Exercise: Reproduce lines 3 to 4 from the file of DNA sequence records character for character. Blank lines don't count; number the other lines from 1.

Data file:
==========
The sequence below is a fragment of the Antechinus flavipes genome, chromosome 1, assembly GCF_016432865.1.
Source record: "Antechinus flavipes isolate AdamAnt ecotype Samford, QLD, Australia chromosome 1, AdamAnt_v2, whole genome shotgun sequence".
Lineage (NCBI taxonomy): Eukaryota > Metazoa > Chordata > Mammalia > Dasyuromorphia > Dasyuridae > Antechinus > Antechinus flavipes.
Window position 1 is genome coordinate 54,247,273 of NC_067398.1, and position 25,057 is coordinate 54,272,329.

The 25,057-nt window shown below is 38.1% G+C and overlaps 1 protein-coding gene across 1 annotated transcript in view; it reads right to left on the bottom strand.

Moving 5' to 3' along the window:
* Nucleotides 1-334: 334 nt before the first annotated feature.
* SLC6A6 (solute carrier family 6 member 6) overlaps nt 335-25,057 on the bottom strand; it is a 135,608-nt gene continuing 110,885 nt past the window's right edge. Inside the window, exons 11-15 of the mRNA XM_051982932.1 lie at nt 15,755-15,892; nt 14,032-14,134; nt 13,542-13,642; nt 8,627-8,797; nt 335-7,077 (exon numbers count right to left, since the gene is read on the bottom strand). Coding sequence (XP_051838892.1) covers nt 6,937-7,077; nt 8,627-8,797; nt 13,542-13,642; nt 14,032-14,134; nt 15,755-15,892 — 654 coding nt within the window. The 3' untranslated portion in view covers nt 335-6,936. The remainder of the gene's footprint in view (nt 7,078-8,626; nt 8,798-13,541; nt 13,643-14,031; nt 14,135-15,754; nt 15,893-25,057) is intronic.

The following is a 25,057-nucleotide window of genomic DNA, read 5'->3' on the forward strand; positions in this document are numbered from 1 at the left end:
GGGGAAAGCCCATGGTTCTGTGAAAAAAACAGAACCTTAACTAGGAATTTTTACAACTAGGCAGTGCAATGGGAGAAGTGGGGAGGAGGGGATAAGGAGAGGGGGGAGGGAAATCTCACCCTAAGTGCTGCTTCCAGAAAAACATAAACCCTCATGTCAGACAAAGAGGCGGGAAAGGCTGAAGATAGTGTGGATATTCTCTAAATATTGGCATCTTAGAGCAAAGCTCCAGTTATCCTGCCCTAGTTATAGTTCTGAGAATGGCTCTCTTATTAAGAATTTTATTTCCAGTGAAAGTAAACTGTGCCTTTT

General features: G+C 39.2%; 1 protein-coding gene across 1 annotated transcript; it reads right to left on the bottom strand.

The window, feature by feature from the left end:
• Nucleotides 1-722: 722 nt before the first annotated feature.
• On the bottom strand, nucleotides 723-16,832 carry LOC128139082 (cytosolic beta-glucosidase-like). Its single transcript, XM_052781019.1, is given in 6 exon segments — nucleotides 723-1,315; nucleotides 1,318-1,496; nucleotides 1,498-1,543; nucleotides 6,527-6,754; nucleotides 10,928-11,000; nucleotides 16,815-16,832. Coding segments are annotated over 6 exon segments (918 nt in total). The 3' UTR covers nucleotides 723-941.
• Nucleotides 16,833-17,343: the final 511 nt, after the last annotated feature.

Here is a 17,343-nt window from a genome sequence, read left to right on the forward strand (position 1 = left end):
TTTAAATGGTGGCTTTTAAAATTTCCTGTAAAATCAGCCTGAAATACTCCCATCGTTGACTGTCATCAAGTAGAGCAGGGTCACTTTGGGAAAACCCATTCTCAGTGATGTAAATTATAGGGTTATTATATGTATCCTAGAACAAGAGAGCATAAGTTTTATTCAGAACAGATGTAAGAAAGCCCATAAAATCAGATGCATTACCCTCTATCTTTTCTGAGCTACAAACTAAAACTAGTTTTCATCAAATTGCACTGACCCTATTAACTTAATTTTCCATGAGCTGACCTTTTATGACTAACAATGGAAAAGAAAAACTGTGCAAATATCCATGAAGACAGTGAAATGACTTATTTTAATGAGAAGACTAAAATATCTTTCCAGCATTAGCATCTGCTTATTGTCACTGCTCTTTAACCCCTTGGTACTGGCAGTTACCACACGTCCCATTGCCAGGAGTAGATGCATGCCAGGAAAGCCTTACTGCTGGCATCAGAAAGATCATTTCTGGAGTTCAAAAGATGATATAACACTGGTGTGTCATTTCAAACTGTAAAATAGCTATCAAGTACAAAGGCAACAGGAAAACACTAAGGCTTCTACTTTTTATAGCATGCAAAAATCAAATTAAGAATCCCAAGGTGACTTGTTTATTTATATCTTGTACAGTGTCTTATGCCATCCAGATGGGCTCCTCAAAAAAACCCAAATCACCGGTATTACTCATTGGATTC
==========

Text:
Lineage (NCBI taxonomy): Eukaryota > Metazoa > Chordata > Mammalia > Dasyuromorphia > Dasyuridae > Antechinus > Antechinus flavipes.
Window position 1 is genome coordinate 54,247,273 of NC_067398.1, and position 25,057 is coordinate 54,272,329.